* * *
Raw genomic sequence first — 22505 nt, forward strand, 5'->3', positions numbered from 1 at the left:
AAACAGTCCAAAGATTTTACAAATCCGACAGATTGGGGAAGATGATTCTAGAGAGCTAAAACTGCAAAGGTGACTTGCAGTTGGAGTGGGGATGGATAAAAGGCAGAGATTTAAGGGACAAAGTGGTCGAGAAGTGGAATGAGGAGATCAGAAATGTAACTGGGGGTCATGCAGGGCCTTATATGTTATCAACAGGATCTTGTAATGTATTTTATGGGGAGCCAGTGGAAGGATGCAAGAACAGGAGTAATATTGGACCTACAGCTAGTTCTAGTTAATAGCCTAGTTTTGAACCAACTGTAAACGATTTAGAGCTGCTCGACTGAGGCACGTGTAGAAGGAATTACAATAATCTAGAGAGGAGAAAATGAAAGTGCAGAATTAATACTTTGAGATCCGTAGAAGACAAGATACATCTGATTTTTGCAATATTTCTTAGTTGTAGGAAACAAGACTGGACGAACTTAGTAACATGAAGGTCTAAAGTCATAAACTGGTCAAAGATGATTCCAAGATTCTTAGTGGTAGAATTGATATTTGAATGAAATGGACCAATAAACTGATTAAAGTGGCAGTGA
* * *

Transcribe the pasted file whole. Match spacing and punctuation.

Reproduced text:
Raw genomic sequence first — 22505 nt, forward strand, 5'->3', positions numbered from 1 at the left:
AAACAGTCCAAAGATTTTACAAATCCGACAGATTGGGGAAGATGATTCTAGAGAGCTAAAACTGCAAAGGTGACTTGCAGTTGGAGTGGGGATGGATAAAAGGCAGAGATTTAAGGGACAAAGTGGTCGAGAAGTGGAATGAGGAGATCAGAAATGTAACTGGGGGTCATGCAGGGCCTTATATGTTATCAACAGGATCTTGTAATGTATTTTATGGGGAGCCAGTGGAAGGATGCAAGAACAGGAGTAATATTGGACCTACAGCTAGTTCTAGTTAATAGCCTAGTTTTGAACCAACTGTAAACGATTTAGAGCTGCTCGACTGAGGCACGTGTAGAAGGAATTACAATAATCTAGAGAGGAGAAAATGAAAGTGCAGAATTAATACTTTGAGATCCGTAGAAGACAAGATACATCTGATTTTTGCAATATTTCTTAGTTGTAGGAAACAAGACTGGACGAACTTAGTAACATGAAGGTCTAAAGTCATAAACTGGTCAAAGATGATTCCAAGATTCTTAGTGGTAGAATTGATATTTGAATGAAATGGACCAATAAACTGATTAAAGTGGCAGTGA